UPDATE [FEB 2015]: While the TG-3 is still available for purchase, Olympus seem to have discontinued this model. They are introducing a new waterproof model in a slightly lower price range: the Olympus TG-860. This camera is very similar to the TG-3, but it’s lens is not as fast (f/3.5 vs f/2), making it less suitable for low-light situations. It does boast some extra features like a flip-out screen and an action camera button on the front-side.
The Panasonic Lumix DMC-TS5 is an excellent and versatile waterproof camera with very good image quality for it’s class. It has a rugged body that is waterproof to 43 ft / 13 m, shockproof from heights of 6.6 ft / 2m and it can withstand temperatures down to 14°F / -10°C. It’s body is made entirely out of metal, so you immediately feel that it can take a beating.
While the integrated Leica lens could be faster (the maximum aperture is F3.3 opposed to F2.0 on the Olympus TG-3), the images taken by Lumix DMC-TS5 are of excellent quality. Pictures are sharp and exposed correctly most of the time. It also features some manual exposure control options for the more advanced user.
The Panasonic Lumix TS5 has some handy extra features such as GPS with compass, manometer, and landmarks, Wifi and NFC. Battery life is above average, provided that you turn down the power consuming GPS and WiFi functions when not in use.
The Canon Powershot D30 is an impressive waterproof camera that functions very well. it can reach the highest (so actually the lowest) maximum depth of 82 ft / 25m. Next to that it is shockproof to 6.5 ft / 2m and temperature resistant down to 14 °F / -10 °C. Being constructed partly out of rubber,the build quality is very good. However, the Olympus TG-3 and Panasonic DMC-TS5 feel slightly more solid in our opinion.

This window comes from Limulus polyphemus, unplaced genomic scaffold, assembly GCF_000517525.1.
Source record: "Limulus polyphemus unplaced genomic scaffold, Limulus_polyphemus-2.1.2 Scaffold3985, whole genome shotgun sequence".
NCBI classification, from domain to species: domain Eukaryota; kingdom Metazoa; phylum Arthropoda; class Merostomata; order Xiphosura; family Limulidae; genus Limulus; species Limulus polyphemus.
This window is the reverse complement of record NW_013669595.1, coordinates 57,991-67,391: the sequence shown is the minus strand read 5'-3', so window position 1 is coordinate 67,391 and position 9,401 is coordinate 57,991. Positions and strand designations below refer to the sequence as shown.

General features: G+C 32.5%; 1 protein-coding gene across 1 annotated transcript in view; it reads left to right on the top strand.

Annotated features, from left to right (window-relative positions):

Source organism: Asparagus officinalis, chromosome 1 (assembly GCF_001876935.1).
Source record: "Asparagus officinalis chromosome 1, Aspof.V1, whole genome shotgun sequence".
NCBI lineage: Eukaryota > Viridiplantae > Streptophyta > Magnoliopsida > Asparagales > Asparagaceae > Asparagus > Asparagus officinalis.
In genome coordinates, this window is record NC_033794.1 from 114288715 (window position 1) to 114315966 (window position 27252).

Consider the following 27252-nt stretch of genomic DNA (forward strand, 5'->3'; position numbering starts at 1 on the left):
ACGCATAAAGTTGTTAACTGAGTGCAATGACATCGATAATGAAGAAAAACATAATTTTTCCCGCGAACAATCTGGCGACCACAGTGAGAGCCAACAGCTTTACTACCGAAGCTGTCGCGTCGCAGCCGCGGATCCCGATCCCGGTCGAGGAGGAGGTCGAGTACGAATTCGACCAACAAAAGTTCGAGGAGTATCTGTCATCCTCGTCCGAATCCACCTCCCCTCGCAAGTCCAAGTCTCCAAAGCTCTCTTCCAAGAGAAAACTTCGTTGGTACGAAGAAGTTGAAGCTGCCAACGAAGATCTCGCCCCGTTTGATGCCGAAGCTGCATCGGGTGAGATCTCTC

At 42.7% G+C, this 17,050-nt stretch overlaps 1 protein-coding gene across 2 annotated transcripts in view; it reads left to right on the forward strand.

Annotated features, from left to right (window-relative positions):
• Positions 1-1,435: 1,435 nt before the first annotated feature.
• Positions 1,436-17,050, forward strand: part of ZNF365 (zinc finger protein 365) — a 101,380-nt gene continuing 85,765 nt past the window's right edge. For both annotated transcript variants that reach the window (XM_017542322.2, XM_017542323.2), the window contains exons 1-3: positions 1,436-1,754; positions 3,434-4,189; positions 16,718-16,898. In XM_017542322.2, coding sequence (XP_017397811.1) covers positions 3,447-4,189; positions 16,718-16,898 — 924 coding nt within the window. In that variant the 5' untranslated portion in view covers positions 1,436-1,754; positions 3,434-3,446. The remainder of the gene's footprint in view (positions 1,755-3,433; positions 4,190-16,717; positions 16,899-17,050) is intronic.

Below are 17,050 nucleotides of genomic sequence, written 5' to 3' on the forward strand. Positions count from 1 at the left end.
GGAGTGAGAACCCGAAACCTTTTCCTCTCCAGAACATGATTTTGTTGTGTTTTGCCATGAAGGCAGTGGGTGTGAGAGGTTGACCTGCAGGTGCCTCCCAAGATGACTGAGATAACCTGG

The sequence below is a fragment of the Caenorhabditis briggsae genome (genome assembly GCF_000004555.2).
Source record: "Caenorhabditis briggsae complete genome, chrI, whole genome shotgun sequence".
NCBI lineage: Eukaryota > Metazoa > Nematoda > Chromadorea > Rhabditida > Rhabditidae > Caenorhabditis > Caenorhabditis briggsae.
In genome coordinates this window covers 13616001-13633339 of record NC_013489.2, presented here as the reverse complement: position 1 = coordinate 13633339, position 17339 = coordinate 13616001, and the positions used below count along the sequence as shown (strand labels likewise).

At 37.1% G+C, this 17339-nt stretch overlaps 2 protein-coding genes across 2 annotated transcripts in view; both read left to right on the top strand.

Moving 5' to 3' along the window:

The image quality is especially good underwater, with a matching white balance. On land the image quality is on par, but doesn’t really stand out. It also doesn’t perform particularly well in low light. The Canon PowerShot D30 does have a very good autofocus performance and a longer zoom range than most cameras in this class.
This model is less equipped with extra features. GPS is present, but has limited functionality and it lacks WiFi. It does make up for this in extra battery life.
What to look for in a waterproof camera (and what we tested)
When you’re on the hunt for the best waterproof camera, these are some things you should keep an eye on:
Most important of all is the image quality. In the end, having a great quality photo or video is what you purchased the camera for. Important factors to determine the image quality are: